Tag Archives: Rudel

The Impossibility of the Ideal – An Addendum: Ibsen’s Love’s Comedy

Still on the topic of the impossibility of the ideal: a conversation in the comments section of the previous post reminded me of what is perhaps the most stark and vivid treatment of the concept that I’ve come across. It is Ibsen’s early play, Love’s Comedy. It would be accurate, I think, to say that Ibsen begins where Baudelaire and Rudel leave off; in Love’s Comedy, through the characters of Falk and Svanhild, he shows us precisely what would happen if Baudelaire found his city-woman again, or Rudel his Lady of Tripoli. Ibsen takes the argument right to the bitter end, does not flinch from the disturbing consequences of his own logic, and has both the dramatic skill and the human sensitivity to carry the whole thing off very convincingly.

Love’s Comedy, like all Ibsen, is primarily social commentary: set in a late-nineteenth century Norwegian country boarding-house, it deals with the subjugation of women and the stifling nature of conventions – interrelated themes, both. But what I’d like to discuss is the other theme that weaves its way around these two, that is, Ibsen’s treatment of a certain kind of love, a love that would be avowed by a Lermontov or a Byron, and which, with some discomfort, but for want of a better label, I will tentatively classify as “romantic love“. This is the love between Falk and Svanhild, that sets itself up in opposition to and in conflict with the more… conventional forms that it takes in the relationships between the other – rather more traditional – members of the country house.

A brief account of the characters: Falk is the revolutionary poet, the rebel against society, a Lermontov or a Shelley. Svanhild is the woman trapped in the stifling webs of social convention and, ostensibly, longing to escape. All the other characters – Mrs Halm, the proprietress; Stiver, the lawyer and Miss Jay, his fiancee; Guldstad, the wholesale merchant; Lind, Falk’s friend and fellow-student and his fiancee, Anna; and Strawman, the clergyman are society at its most conventional – although with their own individual twists.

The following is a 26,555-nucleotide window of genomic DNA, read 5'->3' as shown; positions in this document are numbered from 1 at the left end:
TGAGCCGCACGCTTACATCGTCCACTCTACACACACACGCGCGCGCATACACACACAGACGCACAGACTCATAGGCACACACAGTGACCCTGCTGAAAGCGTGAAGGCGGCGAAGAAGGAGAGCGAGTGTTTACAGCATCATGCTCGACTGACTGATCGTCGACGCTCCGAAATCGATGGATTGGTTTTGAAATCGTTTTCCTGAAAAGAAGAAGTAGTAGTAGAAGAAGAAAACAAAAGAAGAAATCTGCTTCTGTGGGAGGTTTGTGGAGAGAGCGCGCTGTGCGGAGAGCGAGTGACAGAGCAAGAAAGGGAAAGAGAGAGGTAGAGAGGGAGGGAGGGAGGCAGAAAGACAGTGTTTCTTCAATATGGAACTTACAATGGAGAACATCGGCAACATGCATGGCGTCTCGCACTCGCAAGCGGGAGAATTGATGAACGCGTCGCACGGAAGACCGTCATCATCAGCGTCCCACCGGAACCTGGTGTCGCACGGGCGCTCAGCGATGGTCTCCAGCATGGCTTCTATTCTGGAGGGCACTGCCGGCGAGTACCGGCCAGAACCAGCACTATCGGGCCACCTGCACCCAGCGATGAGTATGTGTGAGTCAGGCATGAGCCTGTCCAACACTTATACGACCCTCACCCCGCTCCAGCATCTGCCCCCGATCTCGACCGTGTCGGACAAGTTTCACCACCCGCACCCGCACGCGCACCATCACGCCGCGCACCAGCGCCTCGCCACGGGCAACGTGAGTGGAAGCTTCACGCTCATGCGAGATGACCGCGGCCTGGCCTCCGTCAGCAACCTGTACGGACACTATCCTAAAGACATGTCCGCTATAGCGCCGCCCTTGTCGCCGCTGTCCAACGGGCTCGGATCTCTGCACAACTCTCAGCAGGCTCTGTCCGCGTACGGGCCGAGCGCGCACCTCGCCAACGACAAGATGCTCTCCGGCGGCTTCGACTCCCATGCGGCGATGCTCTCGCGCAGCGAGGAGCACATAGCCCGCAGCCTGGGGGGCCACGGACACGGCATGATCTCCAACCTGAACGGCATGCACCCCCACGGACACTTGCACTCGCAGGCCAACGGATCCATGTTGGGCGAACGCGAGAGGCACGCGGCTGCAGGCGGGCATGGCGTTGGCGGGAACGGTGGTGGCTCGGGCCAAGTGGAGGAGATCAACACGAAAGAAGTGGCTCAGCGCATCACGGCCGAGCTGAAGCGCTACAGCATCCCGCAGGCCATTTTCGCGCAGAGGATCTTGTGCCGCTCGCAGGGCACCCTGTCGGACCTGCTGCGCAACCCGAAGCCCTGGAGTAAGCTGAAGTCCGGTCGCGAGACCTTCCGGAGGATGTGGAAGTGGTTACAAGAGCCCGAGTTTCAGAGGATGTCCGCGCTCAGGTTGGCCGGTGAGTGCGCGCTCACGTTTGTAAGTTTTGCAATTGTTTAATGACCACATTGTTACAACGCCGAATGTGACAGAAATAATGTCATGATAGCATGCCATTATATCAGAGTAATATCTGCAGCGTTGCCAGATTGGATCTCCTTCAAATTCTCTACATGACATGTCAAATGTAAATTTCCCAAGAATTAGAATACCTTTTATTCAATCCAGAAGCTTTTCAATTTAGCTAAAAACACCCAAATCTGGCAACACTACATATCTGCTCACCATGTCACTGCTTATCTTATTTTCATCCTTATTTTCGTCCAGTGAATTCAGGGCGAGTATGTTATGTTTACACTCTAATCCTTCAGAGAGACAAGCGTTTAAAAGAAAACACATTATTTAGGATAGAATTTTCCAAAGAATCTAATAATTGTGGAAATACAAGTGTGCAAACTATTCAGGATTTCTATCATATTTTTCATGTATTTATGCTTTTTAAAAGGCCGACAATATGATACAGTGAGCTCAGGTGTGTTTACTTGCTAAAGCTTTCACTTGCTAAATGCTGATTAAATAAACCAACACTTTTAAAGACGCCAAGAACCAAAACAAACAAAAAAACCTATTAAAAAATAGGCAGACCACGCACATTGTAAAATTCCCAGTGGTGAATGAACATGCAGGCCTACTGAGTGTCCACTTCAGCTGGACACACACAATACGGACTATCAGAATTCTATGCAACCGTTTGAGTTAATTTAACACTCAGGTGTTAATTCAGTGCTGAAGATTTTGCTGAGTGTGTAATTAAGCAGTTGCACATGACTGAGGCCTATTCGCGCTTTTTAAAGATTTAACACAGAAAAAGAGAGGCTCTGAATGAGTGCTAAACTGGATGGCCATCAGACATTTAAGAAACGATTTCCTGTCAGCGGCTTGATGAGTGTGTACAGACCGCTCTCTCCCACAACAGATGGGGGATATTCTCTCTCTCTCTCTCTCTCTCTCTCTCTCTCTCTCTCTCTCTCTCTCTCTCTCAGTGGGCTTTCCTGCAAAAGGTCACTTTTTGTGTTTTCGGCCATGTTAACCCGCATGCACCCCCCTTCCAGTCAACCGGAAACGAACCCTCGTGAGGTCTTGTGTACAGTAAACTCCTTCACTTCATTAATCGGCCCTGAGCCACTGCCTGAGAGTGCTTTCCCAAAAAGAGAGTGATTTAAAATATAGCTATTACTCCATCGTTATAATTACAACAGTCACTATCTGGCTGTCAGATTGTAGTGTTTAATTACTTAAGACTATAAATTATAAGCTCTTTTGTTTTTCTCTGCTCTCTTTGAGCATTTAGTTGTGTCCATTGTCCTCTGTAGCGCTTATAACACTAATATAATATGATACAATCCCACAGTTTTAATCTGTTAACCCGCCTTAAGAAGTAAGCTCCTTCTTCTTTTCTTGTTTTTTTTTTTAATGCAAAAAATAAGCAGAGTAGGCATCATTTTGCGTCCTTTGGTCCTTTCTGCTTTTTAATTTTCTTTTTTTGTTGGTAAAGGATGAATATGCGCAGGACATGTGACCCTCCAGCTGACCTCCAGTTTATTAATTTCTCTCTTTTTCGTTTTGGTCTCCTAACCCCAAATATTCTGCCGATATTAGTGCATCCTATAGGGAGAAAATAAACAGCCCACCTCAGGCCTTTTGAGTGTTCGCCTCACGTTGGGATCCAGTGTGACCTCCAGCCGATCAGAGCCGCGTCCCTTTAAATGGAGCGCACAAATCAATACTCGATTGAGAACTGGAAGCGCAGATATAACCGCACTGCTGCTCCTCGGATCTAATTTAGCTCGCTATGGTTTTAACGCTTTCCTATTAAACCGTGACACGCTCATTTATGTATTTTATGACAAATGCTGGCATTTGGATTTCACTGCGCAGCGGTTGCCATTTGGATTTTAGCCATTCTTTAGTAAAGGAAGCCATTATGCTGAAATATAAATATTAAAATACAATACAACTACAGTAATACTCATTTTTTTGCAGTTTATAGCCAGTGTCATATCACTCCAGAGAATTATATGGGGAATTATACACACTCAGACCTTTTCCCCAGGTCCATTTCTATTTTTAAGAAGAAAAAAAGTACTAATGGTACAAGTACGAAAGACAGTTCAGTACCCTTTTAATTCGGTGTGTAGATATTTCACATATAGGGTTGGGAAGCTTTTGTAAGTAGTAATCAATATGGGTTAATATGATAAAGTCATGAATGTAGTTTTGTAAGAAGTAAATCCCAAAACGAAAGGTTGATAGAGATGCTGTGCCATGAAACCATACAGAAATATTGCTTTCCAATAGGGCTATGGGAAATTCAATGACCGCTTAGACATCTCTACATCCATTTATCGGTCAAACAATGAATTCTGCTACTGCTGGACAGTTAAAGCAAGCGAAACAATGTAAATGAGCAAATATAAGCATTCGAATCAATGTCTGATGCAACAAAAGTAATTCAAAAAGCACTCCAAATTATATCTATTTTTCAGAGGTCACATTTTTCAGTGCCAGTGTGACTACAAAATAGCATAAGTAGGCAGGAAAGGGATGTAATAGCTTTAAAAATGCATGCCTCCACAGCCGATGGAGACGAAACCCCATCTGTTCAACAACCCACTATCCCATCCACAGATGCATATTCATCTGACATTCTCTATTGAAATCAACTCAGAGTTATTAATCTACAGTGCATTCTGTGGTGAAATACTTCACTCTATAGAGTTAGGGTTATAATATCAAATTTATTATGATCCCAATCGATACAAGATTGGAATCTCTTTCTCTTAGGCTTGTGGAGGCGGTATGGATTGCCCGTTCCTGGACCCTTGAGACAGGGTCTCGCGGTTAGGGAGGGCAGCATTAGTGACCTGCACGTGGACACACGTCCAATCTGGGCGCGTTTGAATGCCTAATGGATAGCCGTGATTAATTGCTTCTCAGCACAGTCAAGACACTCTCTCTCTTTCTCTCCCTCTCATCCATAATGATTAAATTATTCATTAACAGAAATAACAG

The scene is set at the very opening, when Falk is reciting a poem for the gathering, a poem in which he celebrates the fleetingness of moments:

I will live in song and gladness,—
       Then, when every bloom is shed,
     Sweep together, scarce in sadness,
       All that glory, wan and dead:
     Fling the gates wide! Bruise and batter,
       Tear and trample, hoof and tusk;
     I have plucked the flower, what matter
       Who devours the withered husk!

Immediately after that, Falk claims that if he had control over the dictionary for one hour, he would expunge the word “next” from the lexicon, because we ruin our lives and we ruin our moments by thinking of what is to come next. We then learn that back in the day, when Stiver the lawyer was first in love, he wrote reams of poetry in office hours. And yet, he hasn’t written a word since he became engaged with the woman he loved. At one level, one could view this as a simple commentary on how social conventions destroy all depth of feeling. But at another level, if we look at this in light of Falk’s opening poem, there is a deeper point here: the wellspring of your inspiration that flowed freely when you were pursuing your ideal dries up utterly when you attain it. This is what Falk really means when he says that an engagement destroys love. This is the hidden truth behind his subsequent contemptuous dismissal of Strawman the clergyman: